I’ve learned there are two ways to organise product teams.
1. organise around components (ie: product manager for transaction flow)
Pro’s: Clear ownership. Long term continuity of knowledge base.
Con’s: Work gets fragmented as each product gets looked at from a component lens. You end up not focusing on the users’ real problem and your solutions are less creative and less comprehensive as a result.
2. organise around initiatives
Pro’s: More focused on solving customer problems. More flexibility and ability to pivot and experiment.
Con’s: Initiatives are transient. Context ends up changing constantly, which hurts productivity. Harder to continue to update existing products because there isn’t consistency of ownership.
What I’ve decided to do at Opower is to create a hybrid structure.
- 30% of a PM’s time is focused on component ownership. They lay out a roadmap and strategy to optimise their components or flows.
- 70% of a PM’s time is focused on delivering products that are end to end customer experiences.
- Forces PM’s to develop products that overlap the domain of others, thus forcing collaboration.
- Any PM can work on any initiative, and engineering team is organised by initiatives, not components
RG: What process do you put in place to understand customer needs?
BF: Customers tend to be good at describing their pain points, but are rarely good at solving them. We try to talk to our customers frequently and really dig into why they want what they think they want. It’s probably the skill that most distinguishes a good product manager from a mediocre one. A couple tactics that I find useful:
- Have some methodology for root cause analysis. It can be as simple as the 5 why’s.
- Find different ways to get users to better articulate their problem. One that I find interesting is “Product Box”, which is a game where you get users to design a product box they would buy and present it to you infomercial style. It helps articulate why the customer believes the solution will solve their problems.
- Create a market and advisory panel. This is a reliable system to get the right types of people in front of your product and engineering teams on a regular basis. Figure out the personas of end users you are targeting, and then recruit the right mix of these folks to give you feedback on an ongoing basis. We are building this now at Opower and had this at Ebay through their Voices program.
RG: How do you manage and prioritise the product roadmap?
- When you can truly quantify the benefits of products, do it. Just know when you are kidding yourself.
- Identify dependencies in the business and the critical path items that are slowing things down. Focus products on those. It seems obvious at first, but gets complicated as a company scales.
- Do what I said above in terms of organising the product team and training them to understand the root issues of users. It’s vital for making wise decisions when making judgment calls on prioritizing products with subjective value vs. easily quantifiable impact.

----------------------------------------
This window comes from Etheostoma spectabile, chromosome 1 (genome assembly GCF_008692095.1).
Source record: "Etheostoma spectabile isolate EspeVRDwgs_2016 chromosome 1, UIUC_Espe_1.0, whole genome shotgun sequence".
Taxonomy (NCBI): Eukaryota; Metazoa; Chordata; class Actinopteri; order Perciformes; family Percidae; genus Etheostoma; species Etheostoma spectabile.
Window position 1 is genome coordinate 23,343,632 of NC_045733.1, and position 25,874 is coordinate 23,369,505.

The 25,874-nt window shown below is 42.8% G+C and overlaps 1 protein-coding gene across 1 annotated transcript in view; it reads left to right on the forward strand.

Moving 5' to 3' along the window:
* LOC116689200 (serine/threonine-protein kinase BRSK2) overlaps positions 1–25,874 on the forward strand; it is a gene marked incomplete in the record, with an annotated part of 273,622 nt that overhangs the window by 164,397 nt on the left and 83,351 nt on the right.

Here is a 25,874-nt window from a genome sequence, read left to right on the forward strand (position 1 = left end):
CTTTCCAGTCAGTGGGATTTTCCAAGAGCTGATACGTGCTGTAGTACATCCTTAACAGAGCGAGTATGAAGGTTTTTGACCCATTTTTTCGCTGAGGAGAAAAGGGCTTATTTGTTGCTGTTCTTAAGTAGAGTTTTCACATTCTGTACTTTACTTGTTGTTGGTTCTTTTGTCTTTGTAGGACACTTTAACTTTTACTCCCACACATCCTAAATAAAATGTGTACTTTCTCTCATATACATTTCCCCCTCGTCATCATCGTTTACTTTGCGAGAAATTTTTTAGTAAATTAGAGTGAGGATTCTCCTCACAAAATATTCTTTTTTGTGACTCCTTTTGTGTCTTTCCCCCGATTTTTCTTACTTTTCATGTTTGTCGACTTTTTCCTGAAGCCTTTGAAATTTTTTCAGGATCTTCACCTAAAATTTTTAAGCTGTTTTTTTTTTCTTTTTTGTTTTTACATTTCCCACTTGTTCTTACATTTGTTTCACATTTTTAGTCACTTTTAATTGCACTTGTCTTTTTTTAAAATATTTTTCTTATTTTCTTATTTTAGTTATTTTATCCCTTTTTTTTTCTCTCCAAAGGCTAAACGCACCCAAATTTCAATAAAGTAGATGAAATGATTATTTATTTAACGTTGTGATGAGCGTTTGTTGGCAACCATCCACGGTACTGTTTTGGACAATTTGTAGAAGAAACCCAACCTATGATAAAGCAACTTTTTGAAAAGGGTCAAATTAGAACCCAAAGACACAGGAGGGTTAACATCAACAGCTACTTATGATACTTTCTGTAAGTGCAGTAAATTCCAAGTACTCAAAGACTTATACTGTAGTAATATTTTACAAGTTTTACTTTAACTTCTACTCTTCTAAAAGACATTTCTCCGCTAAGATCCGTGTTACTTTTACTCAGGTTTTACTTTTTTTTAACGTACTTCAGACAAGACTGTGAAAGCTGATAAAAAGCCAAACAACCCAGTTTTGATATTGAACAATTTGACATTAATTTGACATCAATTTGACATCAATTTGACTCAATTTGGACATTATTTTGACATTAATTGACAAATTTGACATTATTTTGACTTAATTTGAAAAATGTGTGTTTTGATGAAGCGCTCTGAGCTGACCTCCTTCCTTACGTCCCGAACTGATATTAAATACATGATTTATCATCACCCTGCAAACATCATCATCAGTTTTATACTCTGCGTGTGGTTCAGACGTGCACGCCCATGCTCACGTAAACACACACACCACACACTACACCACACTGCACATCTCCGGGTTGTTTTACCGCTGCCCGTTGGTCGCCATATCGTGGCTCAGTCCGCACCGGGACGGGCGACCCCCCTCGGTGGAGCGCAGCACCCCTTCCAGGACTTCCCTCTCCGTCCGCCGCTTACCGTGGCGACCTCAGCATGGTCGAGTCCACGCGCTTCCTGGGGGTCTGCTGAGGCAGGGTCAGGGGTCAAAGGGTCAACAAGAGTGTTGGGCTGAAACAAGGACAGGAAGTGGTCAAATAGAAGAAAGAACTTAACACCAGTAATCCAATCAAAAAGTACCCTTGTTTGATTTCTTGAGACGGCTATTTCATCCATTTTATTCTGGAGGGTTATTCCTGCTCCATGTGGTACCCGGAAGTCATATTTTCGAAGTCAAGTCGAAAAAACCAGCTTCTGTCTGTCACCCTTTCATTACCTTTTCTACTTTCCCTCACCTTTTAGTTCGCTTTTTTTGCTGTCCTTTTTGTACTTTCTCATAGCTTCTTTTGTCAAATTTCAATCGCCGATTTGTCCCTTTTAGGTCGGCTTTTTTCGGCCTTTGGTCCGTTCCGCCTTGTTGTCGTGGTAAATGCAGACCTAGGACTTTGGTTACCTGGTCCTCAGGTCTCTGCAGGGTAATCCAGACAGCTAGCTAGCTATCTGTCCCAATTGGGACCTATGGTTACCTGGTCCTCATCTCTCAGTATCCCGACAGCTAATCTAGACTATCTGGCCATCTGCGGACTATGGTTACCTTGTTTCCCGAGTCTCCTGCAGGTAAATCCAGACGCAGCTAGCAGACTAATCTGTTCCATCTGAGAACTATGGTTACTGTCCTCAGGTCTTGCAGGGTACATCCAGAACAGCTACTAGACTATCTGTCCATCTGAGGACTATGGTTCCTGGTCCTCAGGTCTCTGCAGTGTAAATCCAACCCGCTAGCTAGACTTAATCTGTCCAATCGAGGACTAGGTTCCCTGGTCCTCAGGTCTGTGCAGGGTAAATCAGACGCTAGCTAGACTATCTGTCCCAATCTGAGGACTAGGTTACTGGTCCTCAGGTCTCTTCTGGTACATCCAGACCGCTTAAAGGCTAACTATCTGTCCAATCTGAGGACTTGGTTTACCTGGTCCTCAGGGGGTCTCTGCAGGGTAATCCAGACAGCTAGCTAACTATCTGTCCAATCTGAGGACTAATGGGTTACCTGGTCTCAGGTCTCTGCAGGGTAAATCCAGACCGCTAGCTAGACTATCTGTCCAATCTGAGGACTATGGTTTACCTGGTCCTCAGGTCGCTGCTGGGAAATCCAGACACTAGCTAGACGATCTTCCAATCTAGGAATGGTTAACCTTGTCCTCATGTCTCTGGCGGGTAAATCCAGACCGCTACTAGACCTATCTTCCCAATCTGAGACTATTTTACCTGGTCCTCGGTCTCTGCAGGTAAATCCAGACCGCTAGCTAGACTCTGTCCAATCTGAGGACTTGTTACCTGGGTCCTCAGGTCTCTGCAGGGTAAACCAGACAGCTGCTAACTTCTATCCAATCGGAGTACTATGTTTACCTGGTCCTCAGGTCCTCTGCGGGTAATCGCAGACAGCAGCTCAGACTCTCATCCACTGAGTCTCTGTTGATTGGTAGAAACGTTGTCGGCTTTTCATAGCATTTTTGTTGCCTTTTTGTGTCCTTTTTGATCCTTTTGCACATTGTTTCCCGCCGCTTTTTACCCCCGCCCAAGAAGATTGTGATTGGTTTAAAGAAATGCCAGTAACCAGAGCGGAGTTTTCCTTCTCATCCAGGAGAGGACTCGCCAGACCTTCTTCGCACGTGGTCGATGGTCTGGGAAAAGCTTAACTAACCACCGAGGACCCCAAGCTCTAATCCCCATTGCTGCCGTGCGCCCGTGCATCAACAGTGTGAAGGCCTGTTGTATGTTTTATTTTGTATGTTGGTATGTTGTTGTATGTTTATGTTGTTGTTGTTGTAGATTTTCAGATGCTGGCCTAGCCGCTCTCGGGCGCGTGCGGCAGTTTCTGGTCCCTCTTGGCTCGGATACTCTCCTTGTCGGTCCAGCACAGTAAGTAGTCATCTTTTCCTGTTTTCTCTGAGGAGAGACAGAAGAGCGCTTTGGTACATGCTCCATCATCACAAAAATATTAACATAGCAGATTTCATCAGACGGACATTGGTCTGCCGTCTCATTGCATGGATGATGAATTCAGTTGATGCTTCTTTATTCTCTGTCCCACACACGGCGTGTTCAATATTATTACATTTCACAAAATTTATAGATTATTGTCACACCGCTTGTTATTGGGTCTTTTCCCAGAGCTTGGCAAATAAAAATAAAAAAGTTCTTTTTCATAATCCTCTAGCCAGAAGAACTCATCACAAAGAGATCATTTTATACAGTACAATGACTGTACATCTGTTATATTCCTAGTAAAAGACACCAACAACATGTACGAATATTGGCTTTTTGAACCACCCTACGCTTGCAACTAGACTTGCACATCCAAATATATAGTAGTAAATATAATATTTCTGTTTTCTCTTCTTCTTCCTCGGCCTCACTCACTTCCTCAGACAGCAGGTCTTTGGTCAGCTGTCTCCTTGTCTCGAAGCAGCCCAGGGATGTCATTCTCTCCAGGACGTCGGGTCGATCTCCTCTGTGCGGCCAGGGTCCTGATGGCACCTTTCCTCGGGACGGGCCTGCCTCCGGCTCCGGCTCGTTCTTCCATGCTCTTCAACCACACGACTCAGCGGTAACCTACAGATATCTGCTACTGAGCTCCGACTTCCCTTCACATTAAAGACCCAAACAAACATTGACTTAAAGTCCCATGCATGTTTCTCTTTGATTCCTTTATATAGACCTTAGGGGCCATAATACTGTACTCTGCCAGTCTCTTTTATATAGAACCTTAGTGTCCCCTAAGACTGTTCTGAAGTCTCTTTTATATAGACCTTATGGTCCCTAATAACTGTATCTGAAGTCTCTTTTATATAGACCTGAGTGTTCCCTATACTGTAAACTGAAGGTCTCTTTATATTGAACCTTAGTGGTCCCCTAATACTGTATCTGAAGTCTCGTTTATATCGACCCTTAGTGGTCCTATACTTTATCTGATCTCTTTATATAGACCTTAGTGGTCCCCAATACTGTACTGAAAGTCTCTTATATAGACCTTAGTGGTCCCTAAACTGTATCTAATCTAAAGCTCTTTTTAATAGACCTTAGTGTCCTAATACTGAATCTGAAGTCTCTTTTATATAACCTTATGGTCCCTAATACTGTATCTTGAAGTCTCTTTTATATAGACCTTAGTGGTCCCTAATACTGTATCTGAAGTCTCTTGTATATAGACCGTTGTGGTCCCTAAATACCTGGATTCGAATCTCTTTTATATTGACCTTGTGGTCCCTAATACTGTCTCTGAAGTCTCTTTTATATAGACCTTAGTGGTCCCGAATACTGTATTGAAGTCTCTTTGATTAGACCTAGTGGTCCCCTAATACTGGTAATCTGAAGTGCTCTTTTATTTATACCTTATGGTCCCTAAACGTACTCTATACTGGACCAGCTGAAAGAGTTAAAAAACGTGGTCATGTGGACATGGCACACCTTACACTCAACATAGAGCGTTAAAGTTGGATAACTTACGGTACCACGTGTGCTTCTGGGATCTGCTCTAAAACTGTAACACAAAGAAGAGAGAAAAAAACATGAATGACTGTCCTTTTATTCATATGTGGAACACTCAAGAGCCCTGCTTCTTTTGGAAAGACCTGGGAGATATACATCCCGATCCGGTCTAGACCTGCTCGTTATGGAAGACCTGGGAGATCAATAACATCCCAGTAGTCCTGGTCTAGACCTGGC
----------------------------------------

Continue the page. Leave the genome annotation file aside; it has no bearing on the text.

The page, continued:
- Maintain a very close relationship with sales (primarily important in enterprise software). I spend a lot of time with our head of sales and give him a “budget” of man-hours for new deployments. It forces him to prioritise the items that are important in closing a sale and helps me understand customer requirements better.
- Create a roadmap with the right level of granularity and measure actual products delivered against it. At Opower, we have a 12-18 month detailed roadmap. We measure the % of features that we actually end up building. The number should be between 60-75%. If it’s too high, it probably means that we aren’t working hard enough to collaborate with customers and pivot as their needs evolve. If it’s too low, it means that our product vision stinks and we don’t really understand the root causes of the problems our customers face.
RG: Finally, want to add any points on actual product execution?
BF: I’m a pretty strong believer in Agile, and there are plenty of good books out there that I think can describe good processes better than me. It’s kind of a commodity. What I do is add a little more documentation vs. what’s typically suggested in Agile. The concept of “the product is its own documentation” doesn’t work as well in highly algorithmic products or ones with a lot of configurability. It’s also difficult when you are scaling a company quickly, because it’s hard to onramp new recruits. And we’ve been growing at more than 200% per year over the last few years, so that’s actually pretty important to us.
RG: Thanks Ben. Congrats on the success of the company – you guys have an inspiring mission and we’ll all be better off the more you are successful.
Rob Go is a former senior associate for Spark Capital. Now he’s an entrepreneur working on a secret project. This post was originally published on his personal blog and is re-published here with permission.